I've always wanted to smoke a brisket on my Weber "bullet" smoker. I knew that it was somewhat labor intensive and tremendously time consuming even before I bought my first brisket. But with Cindy in Europe and a lot of time on my hands, I decided to tackle making one over the weekend.
I bought a 12.5 lb. brisket from The Olde Smokehouse here in Davenport a couple days prior to smoking it up. Actually, the brisket was the smallest one they had. I thought, "Wow! This is a severe piece of meat! I'll be eating on this for days!"
Before I got started, I contacted Rick Knight in suburban St. Louis, an old friend and colleague who grew up in Texas, and who has made a number of briskets over the years. He gave me his family rub recipe for the brisket:
1/4 cup Chili powder
1 tbs Paprika
1 tbs Salt
2 tbs Cracked Black Pepper
1 tbs Oregano
1 tsp Coriander
1 tsp Cumin
1 tsp Garlic Powder
1 tsp Onion Powder
Mix together in a bowl, then sprinkle and pat the mixture all over the brisket - more on the non-fat side. Wrap the brisket up in aluminum foil and let it sit overnight in the fridge.
Then he told me, "The secret is actually the spray concoction. Some barbecue guys will say never to open the lid when you're smoking. But whenever I add coals or wood chips to the fire, I'll always open the top and spray this stuff on the brisket to help keep it moist."
The spray is pretty simple:
1 cup Cider Vinegar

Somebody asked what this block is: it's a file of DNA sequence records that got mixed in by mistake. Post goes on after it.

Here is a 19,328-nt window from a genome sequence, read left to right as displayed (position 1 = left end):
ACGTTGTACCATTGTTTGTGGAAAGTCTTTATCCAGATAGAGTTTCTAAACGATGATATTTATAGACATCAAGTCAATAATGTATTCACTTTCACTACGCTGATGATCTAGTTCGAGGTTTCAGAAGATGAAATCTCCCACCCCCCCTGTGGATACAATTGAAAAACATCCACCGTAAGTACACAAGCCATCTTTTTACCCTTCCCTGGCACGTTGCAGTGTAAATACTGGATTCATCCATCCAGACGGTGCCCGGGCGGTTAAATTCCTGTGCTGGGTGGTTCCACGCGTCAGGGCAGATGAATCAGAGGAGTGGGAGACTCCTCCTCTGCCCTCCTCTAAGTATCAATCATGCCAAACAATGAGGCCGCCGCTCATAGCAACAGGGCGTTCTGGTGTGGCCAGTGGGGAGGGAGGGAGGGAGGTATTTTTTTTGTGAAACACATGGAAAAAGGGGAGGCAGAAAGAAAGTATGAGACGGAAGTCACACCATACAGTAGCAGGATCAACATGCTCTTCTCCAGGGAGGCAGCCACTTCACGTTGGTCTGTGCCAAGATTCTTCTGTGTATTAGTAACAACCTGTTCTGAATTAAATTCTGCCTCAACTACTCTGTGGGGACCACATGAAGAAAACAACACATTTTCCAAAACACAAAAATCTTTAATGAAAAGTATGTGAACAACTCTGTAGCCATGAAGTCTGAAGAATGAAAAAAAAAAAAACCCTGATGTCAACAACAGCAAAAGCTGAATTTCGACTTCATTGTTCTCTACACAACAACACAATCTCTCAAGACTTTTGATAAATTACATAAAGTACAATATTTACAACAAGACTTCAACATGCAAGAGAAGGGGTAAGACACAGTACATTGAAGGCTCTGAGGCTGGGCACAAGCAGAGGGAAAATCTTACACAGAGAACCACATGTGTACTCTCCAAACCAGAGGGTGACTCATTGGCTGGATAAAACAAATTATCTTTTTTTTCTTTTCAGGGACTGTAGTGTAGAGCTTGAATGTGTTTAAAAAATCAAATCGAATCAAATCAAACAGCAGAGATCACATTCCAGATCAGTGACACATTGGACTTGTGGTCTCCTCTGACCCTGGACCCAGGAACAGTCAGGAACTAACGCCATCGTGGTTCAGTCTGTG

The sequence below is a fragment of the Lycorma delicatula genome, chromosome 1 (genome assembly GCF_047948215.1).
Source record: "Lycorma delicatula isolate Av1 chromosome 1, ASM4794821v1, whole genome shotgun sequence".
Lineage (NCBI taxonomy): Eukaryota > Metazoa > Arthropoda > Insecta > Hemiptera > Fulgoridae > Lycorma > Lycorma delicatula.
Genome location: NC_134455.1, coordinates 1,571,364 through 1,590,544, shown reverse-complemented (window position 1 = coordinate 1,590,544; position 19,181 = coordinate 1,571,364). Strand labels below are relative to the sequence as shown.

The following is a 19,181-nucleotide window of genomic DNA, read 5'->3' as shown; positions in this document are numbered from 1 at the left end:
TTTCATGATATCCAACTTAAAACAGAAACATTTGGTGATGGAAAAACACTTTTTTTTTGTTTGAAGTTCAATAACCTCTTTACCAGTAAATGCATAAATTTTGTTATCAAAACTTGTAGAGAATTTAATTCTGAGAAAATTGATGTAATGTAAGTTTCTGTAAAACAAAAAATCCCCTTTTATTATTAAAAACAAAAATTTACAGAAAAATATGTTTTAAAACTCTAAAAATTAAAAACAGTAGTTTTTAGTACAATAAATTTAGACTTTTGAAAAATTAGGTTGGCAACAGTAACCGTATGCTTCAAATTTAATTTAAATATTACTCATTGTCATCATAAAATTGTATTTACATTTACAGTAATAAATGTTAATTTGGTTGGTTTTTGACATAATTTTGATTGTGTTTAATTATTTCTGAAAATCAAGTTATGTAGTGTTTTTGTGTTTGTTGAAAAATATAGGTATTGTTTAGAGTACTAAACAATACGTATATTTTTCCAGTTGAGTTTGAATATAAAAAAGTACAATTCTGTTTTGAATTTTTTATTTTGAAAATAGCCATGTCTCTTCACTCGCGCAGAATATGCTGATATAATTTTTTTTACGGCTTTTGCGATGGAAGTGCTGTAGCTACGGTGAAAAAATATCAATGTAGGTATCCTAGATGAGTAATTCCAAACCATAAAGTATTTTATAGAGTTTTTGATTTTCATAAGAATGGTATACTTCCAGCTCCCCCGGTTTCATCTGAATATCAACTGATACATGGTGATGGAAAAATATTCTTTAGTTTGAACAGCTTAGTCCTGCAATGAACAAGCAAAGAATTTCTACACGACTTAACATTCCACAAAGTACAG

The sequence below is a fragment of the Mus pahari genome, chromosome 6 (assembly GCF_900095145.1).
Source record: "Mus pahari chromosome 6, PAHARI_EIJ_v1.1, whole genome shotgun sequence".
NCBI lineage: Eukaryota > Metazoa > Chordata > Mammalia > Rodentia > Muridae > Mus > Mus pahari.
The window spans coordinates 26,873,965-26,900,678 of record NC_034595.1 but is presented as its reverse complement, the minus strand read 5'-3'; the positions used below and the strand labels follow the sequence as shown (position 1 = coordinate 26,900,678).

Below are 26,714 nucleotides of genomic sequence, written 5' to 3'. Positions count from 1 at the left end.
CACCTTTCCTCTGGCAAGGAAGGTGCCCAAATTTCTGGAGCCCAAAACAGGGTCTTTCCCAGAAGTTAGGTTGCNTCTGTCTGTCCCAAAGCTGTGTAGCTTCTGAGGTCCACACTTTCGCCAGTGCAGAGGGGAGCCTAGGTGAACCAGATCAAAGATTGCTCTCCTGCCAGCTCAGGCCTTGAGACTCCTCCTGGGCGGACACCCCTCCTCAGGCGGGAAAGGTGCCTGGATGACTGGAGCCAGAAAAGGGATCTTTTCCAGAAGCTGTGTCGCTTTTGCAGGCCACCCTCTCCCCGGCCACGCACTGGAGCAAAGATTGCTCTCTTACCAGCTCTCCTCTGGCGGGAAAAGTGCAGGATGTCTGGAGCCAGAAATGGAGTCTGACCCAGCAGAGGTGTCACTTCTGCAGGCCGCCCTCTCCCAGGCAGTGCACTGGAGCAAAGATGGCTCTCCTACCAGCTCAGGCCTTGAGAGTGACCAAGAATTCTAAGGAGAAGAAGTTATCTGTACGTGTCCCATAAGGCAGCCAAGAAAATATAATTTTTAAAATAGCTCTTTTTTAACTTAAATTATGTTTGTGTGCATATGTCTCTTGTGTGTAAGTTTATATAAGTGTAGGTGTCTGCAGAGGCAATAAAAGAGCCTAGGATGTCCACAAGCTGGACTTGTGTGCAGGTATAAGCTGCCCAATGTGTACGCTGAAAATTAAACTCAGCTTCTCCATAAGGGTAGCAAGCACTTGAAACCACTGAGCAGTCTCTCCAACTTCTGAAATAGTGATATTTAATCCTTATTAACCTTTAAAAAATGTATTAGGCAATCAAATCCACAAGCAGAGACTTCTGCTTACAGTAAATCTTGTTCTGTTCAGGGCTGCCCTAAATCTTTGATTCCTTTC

1/2 cup Bourbon (Rick said the original family recipe called for beer. "I like the taste Bourbon adds, but use what you wish." I went with the bourbon. Jack Daniel's, at that.)
1 tbs Worcestershire Sauce
1 tbs Olive Oil
Mix together in a measuring cup and pour into a triggered spray bottle.
The problem with cooking a brisket that size is the time it takes to cook. Rick said that at 180 to 200 degrees (F), figure around 1 1/2 hours per pound for cooking time. Cooking it at too high of a heat will really dry it out, even if you have a water pan in the smoker and you're spraying the meat periodically. Geez, at 12.5 pounds and 200 degrees, that's 17 to 19 hours of cooking! I gotta sleep sometime!
I put the brisket on at 12:30 a.m. on Sunday morning. Once again, I used a combination of hardwood charcoal and Kingsford charcoal along with soaked mesquite wood chips. After the fire got up to about 250, I put the brisket on the grill, still in the aluminum foil, fat side up. I pulled off the aluminum foil on top and let it go. And, once again, I had trouble regulating the heat. I was able to get it down to about 200 degrees at about 2:00 a.m. and decided I'd go to bed, setting my alarm for 4:30 a.m. to come back out and check it.
I actually woke up about 4:00 a.m. and went outside. The temperature had risen to 250 degrees again. I thought, "Geez, at this rate, it will be done by 9:30 in the morning!"
I shut down all the bottom vents, sprayed the meat with the bourbon/cider mixture, added more water to the water bowl, added more mesquite, and went back to bed - this time setting my alarm for 7:00 a.m.